Maureen Dowd in the NYT elaborates on women in the movies. A long article, but here’s a relevant bit. All about how men still want to marry down and women want to marry up.
“Moviemakers these days are more interested in exploring what Steve Martin, in his novel “Shopgirl,” calls the “calm cushion” of romances between unequals. In James Brooks’s movie “Spanglish,” Adam Sandler, playing a sensitive Los Angeles chef, falls for his hot Mexican maid, just as in “Maid in Manhattan,” Ralph Fiennes, playing a sensitive New York pol, falls for the hot Latino maid at his hotel, played by Jennifer Lopez. Sandler’s maid, who cleans up for him without being able to speak English, is presented as the ideal woman, in looks and character. His wife, played by Tea Leoni, is repellent: a jangly, yakking, overachieving, overexercised, unfaithful, shallow she-monster who has just lost her job with a commercial design firm and fears she has lost her identity.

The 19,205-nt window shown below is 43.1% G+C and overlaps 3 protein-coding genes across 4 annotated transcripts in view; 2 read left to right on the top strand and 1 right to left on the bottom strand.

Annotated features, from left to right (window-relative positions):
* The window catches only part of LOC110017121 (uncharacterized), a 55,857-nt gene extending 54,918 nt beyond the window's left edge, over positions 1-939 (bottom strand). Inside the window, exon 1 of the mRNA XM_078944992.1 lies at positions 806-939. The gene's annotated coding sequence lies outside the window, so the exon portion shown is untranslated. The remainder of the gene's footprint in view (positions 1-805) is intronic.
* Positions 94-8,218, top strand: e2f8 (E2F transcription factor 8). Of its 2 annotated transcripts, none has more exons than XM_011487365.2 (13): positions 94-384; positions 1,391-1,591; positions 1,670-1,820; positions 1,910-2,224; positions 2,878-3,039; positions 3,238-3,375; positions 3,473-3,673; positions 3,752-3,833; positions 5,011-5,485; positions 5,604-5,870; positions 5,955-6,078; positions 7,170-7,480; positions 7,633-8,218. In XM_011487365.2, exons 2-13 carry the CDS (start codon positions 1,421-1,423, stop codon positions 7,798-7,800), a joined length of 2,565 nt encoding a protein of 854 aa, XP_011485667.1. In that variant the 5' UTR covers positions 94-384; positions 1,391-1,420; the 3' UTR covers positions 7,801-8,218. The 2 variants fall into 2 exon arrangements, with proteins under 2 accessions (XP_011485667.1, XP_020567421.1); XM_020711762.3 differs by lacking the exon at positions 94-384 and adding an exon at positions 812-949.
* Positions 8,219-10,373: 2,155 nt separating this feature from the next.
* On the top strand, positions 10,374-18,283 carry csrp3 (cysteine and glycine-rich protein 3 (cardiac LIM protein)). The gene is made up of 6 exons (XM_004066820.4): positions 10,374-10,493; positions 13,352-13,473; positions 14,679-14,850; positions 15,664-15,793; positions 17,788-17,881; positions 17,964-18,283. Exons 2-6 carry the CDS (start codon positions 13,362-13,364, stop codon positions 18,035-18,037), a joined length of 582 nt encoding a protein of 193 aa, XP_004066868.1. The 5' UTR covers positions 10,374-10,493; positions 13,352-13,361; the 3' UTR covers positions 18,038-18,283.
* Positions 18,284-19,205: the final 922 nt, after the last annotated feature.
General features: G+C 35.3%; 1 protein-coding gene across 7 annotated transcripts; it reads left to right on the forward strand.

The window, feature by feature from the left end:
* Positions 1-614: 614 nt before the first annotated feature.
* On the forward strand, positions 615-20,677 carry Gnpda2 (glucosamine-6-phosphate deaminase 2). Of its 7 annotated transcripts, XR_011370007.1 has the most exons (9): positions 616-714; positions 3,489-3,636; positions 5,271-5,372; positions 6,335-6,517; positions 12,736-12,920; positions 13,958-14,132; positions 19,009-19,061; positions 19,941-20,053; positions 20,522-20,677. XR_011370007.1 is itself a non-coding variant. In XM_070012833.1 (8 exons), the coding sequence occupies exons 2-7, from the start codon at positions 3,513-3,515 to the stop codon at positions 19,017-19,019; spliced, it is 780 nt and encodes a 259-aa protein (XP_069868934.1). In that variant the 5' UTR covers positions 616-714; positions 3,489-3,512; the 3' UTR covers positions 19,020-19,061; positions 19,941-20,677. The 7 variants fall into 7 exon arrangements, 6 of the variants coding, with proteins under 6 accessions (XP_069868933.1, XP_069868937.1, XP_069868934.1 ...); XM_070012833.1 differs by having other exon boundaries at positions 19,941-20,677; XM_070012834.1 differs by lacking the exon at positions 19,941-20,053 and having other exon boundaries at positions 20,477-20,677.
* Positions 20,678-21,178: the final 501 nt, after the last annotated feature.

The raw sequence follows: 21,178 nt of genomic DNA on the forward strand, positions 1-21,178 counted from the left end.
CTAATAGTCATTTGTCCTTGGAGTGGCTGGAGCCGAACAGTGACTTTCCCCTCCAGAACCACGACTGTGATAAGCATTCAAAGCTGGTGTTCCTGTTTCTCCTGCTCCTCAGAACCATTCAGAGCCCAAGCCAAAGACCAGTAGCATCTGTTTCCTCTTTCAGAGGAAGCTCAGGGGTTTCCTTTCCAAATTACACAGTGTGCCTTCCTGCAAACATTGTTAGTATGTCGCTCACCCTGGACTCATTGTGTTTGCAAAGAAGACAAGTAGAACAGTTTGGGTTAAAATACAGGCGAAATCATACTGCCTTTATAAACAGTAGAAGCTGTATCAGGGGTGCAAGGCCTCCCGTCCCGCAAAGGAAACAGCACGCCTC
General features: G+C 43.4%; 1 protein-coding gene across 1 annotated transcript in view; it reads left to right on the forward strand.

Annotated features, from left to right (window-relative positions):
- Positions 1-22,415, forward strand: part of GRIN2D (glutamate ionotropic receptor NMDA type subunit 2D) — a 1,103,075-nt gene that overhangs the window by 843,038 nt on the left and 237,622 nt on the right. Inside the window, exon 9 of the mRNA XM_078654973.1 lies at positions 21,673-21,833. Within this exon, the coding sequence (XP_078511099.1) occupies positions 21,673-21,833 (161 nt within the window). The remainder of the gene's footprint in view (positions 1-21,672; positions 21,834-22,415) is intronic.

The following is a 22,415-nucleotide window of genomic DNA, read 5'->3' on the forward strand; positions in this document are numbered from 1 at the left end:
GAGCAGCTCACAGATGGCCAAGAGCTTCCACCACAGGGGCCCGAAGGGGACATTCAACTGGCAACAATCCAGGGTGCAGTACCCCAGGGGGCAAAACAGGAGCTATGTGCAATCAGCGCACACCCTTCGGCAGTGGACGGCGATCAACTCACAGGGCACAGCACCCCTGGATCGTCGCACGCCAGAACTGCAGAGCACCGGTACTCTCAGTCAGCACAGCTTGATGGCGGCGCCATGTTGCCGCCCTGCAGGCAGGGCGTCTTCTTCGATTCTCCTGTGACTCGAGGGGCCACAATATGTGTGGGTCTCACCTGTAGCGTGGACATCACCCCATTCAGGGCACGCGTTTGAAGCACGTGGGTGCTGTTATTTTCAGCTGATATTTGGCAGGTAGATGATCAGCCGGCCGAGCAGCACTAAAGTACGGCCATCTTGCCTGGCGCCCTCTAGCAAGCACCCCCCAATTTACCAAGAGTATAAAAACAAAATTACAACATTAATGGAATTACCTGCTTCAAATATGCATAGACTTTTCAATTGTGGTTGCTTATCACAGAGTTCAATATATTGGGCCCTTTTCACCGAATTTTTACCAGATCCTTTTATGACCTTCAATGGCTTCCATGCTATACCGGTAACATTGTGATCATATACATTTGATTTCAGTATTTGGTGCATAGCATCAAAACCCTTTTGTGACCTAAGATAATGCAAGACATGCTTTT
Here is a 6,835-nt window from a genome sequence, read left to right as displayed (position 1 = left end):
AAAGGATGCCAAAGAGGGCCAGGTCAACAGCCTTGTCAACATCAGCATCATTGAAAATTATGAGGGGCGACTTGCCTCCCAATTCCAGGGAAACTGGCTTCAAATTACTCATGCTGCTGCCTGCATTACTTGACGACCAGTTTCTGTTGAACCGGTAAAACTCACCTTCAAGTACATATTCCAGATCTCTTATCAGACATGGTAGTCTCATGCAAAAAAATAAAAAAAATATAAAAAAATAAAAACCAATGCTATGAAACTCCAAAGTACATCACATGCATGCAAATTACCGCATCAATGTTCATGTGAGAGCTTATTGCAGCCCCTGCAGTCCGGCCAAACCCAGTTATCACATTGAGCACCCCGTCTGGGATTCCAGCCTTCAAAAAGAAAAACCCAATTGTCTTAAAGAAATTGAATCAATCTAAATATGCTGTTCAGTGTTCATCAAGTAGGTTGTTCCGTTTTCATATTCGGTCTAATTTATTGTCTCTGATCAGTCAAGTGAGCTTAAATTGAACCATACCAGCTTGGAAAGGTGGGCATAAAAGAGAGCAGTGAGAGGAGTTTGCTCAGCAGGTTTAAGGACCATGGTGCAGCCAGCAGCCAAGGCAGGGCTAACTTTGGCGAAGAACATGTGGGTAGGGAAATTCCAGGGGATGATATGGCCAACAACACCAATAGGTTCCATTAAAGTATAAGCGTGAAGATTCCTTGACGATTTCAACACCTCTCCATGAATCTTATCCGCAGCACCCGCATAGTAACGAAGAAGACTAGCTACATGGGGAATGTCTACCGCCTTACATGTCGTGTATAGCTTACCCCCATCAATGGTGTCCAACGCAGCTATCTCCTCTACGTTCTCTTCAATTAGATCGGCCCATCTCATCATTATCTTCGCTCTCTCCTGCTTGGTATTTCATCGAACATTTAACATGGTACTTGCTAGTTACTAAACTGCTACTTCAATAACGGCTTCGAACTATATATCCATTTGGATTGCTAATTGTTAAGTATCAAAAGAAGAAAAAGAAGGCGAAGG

In 2003, we had “Girl With a Pearl Earring,” in which Colin Firth’s Vermeer erotically paints Scarlett Johansson’s Dutch maid, and Richard Curtis’s “Love Actually,” about the attraction of unequals. The witty and sophisticated British prime minister, played by Hugh Grant, falls for the chubby girl who wheels the tea and scones into his office. A businessman married to the substantial Emma Thompson, the sister of the prime minister, falls for his sultry secretary. A novelist played by Colin Firth falls for his maid, who speaks only Portuguese.
Art is imitating life, turning women who seek equality into selfish narcissists and objects of rejection rather than of affection.”
Scary stuff. Is this true? Are men pissed off with challenging wives?